Computer Graphics World

Edition 1 2018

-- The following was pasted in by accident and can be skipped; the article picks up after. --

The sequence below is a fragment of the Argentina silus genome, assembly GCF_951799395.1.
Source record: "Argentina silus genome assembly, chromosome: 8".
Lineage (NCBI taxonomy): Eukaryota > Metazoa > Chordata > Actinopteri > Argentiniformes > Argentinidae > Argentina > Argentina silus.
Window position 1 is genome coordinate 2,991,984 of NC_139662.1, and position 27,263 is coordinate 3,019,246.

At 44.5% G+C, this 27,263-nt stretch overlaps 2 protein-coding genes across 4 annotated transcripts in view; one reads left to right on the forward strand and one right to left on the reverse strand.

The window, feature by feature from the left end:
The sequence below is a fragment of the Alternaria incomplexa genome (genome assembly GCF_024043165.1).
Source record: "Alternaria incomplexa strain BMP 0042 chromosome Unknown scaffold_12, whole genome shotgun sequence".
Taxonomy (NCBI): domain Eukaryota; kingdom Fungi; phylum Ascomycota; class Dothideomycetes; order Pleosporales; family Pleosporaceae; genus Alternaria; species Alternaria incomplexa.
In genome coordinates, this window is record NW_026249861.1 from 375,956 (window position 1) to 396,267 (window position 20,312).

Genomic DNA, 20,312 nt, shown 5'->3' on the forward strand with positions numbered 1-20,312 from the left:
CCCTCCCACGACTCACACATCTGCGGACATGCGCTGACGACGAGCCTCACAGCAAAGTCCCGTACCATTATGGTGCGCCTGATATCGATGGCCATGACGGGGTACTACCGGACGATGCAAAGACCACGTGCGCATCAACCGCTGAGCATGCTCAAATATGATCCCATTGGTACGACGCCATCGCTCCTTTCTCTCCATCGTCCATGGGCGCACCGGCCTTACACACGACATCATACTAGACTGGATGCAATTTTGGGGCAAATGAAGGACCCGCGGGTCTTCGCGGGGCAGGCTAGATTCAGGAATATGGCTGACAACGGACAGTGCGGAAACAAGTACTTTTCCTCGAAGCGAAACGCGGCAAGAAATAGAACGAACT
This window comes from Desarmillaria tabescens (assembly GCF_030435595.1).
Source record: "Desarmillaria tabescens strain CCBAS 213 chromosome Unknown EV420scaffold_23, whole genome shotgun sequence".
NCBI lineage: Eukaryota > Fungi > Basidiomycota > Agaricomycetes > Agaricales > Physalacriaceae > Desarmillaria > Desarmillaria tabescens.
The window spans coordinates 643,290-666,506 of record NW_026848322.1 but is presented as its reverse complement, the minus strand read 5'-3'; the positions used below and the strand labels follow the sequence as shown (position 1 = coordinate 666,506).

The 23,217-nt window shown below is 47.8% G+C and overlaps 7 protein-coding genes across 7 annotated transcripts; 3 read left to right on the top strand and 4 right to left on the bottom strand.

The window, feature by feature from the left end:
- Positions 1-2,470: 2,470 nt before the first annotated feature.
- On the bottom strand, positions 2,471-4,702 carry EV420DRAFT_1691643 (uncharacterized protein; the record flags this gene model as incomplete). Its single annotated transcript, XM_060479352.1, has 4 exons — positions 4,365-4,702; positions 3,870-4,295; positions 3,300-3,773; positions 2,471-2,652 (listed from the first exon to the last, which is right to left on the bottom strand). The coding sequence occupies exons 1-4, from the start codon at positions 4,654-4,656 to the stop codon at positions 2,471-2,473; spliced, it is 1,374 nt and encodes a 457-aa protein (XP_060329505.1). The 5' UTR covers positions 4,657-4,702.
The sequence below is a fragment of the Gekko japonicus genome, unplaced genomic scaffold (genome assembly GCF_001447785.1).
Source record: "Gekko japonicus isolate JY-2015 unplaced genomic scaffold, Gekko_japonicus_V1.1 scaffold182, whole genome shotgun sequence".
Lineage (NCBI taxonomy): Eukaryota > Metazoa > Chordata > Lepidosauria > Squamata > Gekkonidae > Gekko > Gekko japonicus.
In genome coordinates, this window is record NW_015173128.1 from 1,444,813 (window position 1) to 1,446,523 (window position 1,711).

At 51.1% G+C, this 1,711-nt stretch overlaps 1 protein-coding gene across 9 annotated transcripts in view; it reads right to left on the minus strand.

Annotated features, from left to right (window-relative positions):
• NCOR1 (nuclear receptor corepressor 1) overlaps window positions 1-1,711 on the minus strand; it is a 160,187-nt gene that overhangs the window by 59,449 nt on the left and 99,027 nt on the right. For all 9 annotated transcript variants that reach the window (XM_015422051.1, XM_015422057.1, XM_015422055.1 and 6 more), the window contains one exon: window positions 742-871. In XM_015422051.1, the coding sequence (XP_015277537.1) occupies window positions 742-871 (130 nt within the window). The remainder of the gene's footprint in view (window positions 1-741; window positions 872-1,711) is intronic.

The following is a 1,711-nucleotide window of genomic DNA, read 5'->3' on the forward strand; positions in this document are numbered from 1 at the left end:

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e d i t i o n 1 , 2 0 1 8 | c g w 4 1 Sometimes, the transition between suit and CG occurs many times over during a sequence. For instance, when the creature is suffocating in the bath tub, the group cuts between a close-up of a 70 percent practical suit to full CG and back again several times over the se- quence. The shots required the creature to pull water into his gills, churning up the bath water, while covered in a layer of algae, scales, and blood. In those instanc- es, the entire shots are CG, including the bathtub and water, as are several shots when Elisa meets the creature in his tank in the lab and whenever he's swimming underwater. This includes when his tank is being rolled into the lab, and in the final sequence of the film. In those instances requiring a CG creature, the Mr. X team would use Jones' physical performance as a base for the facial animation, guided by scans of the actor out of suit in a set of FACS facial poses, which were then sculpted and mapped to the creature. (Mr. X used an in-house scanning system called X-Scan, which consists of approximately 80 DSLR cameras; it can be reconfigured for hero facial scans as well as full-body scans.) The scans were used as a guide to sculpt the creature's blendshapes and guide the wrinkles on his face. The team also developed a tension map workflow that allowed Alembic data chan- nels to drive animated displacements and capillary action – allowing for fine wrinkles and skin bunching as well as subtle blood flow effects in his nose and muzzle area. Because the suit itself fit differently and would wear differently each day on set, constant paint touch-up was required by the digital team when it was in contact with water in particular. Explains Trey Harrell, digital effects supervisor, "One of our major challenges was presenting a consistent, idealized version of the amphibian man that was always on-model, regardless of the fit or state of the suit on a given day. We had a three-stage facial tracking pipeline that allowed for differences in fit of the facial area of the suit. We'd begin with a rigid track, focusing on his eye silhouette entirely, and then we'd adjust the fit of the digital mask and makeup appliance to match the stretch, compression, and fit of the practical face area on the day. Aer animation, we would go back in and tweak the silhouette so that the creature would be in line with Guillermo del Toro's ideal." For the VFX work, Mr. X used Autodesk's Maya for modeling and animation, as well as Side Effects' Houdini, with the studio's custom path tracer and in-house Cryptomatte extensions inside of Side Effects' Mantra for the simulation and lighting pipeline. The custom path tracer and Cryptomatte extensions allowed for clean matte extraction of primary rays through arbitrary reflection and refraction depth. The artists also extended their custom Mantra SSS model to allow for the separation of per-light contribution, now available in off-the-shelf Houdini. Compositing was completed in Found- ry's Nuke. The rest of the pipeline compris- es fairly standard tools: Science.D.Visions' 3DEqualizer for tracking, Foundry's Mari for texturing, Pixologic's ZBrush for sculpt- ing, and initial hair grooms that would be finished with Peregrine Labs' Yeti before being exported as dense guides for simu- lation and rendering in Houdini. UNDERWATER CHALLENGES Both the creature and Elisa spend a large portion of the film under or in contact with water. Much of the film contains two types of digital water. The first type is a conventional fluid simulation, used for the sloshing river water in the tank and the bathtub water when the creature is suffocating. The other effect is based on classical dry-for-wet photography tech- niques whereby the actors are suspended on wires on an especially smoky stage. All of the water effects were created in Houdini, using FLIP fluid simulations where there is a visible water surface. For the dry- for-wet underwater sequences, particulate was created with particle sims, whereas bubbles were FLIP sims. They were all af- fected by a common vector field along with underwater grass, props, Elisa's hair, and the creature's fins. To allow for rapid sim iteration for most of the hero fluid sims, the effects TDs developed a toolset that would allow individual simulation frames to be diced up and distributed through Mr. X's local and cloud-based render infrastructure. NOT YOUR FATHER'S MONSTER MOVIE "The Shape of Water is easily my favorite project I've worked on to date, both as an artist as well as a guy who just loves cinema in general," Harrell says. "I've seen the film dozens of times in various states, and I still get weepy at a few key moments in the film – that never happens." Harrell is a firm believer that more isn't always, or even usually, better. "Spectacle will only get you so far if you don't connect with your audience emotionally as a story- teller and filmmaker. The Shape of Water combines the best of both practical and CG effects – but we don't want the audi- ence to know it's an effect. We want to get out of the way and let the viewer become enraptured in the world and story." Karen Moltenbrey is the chief editor of CGW. Images ©2017 Twentieth Century Fox Film Corp.

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